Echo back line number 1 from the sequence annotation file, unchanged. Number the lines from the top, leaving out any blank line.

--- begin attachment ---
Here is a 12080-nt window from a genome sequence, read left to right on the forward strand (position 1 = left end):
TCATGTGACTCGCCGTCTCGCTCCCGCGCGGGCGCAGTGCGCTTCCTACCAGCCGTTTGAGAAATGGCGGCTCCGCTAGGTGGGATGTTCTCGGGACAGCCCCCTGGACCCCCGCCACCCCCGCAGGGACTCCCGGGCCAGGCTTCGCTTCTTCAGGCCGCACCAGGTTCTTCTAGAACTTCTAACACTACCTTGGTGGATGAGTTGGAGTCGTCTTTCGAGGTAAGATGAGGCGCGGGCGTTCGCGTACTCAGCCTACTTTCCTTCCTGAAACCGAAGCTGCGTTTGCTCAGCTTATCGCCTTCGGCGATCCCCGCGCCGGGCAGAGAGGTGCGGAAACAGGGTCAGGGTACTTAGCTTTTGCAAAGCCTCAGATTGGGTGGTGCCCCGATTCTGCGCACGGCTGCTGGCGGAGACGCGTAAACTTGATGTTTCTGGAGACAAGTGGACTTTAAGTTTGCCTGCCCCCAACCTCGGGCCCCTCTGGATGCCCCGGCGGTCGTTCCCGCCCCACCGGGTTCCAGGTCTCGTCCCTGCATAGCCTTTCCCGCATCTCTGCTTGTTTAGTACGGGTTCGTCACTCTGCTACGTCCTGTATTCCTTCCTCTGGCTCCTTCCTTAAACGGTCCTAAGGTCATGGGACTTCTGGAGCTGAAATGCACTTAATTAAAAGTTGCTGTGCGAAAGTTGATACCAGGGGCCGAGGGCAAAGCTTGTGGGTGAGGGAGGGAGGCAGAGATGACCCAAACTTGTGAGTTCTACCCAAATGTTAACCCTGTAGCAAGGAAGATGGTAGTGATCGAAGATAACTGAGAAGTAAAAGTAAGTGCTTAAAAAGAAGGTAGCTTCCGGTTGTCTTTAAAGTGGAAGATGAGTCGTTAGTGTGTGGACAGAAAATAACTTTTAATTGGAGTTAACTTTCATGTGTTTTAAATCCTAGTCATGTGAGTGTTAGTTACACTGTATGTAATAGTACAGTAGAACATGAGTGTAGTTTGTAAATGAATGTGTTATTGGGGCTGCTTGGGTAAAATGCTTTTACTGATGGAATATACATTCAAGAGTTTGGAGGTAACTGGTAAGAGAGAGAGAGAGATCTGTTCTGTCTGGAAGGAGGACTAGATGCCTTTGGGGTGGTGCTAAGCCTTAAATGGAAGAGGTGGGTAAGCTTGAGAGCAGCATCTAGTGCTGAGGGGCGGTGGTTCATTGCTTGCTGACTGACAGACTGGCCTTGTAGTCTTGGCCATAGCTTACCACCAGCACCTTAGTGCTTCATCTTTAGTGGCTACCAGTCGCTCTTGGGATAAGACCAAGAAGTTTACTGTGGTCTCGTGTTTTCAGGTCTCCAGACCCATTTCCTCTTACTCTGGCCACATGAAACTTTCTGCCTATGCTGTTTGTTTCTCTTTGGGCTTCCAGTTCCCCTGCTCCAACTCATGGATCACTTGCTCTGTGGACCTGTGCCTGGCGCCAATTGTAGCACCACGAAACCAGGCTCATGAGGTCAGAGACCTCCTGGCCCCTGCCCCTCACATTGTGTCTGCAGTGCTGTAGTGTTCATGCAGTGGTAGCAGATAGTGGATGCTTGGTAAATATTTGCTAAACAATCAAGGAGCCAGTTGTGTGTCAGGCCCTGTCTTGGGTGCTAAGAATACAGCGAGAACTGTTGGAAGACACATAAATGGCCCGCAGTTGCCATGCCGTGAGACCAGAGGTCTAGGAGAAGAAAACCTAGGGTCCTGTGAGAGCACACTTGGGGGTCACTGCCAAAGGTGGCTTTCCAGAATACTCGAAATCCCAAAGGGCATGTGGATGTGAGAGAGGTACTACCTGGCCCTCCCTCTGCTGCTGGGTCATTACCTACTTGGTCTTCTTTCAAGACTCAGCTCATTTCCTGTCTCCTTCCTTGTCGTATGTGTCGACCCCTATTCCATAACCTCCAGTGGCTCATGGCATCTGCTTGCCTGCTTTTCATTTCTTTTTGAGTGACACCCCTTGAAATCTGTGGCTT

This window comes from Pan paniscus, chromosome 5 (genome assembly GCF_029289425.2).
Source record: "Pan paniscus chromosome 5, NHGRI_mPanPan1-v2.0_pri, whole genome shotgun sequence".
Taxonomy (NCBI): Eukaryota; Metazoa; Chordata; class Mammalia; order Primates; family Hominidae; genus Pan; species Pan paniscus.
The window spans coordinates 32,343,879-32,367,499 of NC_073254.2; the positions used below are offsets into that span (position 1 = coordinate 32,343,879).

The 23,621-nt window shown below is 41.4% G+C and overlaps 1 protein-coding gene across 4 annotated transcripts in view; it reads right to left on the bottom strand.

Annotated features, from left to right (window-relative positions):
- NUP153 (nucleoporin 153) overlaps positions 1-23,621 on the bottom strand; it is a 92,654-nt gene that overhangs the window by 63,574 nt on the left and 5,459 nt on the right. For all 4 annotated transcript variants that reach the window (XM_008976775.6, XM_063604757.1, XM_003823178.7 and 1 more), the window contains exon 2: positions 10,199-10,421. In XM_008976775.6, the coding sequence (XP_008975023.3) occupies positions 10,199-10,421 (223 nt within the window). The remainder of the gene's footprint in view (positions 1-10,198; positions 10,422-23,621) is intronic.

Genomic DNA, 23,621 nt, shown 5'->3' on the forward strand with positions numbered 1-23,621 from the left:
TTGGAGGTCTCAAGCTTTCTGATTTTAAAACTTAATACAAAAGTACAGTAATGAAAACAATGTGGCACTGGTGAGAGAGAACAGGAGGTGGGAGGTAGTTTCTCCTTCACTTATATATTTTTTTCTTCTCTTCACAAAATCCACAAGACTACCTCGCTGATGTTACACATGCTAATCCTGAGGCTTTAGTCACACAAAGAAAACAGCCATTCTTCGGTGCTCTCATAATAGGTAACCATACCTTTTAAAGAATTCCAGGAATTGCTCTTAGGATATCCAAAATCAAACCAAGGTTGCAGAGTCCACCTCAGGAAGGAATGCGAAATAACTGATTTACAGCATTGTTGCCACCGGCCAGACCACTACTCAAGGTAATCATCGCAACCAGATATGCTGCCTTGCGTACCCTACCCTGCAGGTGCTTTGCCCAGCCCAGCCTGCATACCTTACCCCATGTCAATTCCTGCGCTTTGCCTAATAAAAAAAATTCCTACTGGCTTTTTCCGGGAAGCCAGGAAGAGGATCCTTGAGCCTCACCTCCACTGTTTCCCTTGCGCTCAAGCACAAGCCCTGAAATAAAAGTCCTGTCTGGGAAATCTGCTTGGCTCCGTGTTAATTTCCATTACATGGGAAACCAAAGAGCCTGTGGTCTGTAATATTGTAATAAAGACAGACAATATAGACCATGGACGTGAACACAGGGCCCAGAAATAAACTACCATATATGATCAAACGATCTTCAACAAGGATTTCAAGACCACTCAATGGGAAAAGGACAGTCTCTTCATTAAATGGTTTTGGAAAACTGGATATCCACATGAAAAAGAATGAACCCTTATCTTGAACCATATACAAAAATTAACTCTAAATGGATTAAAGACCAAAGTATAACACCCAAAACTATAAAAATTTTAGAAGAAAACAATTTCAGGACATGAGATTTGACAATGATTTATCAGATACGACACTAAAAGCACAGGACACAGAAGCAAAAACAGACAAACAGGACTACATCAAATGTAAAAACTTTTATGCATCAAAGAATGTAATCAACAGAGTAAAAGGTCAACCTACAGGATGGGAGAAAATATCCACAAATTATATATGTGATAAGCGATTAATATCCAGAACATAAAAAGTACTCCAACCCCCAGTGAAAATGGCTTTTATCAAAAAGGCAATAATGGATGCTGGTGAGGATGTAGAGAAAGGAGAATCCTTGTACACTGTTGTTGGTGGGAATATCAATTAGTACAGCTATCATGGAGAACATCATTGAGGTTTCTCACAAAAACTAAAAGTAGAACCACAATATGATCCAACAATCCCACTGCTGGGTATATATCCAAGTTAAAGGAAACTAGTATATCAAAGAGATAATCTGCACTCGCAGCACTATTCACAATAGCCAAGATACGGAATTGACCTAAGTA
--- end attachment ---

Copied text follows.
Here is a 12080-nt window from a genome sequence, read left to right on the forward strand (position 1 = left end):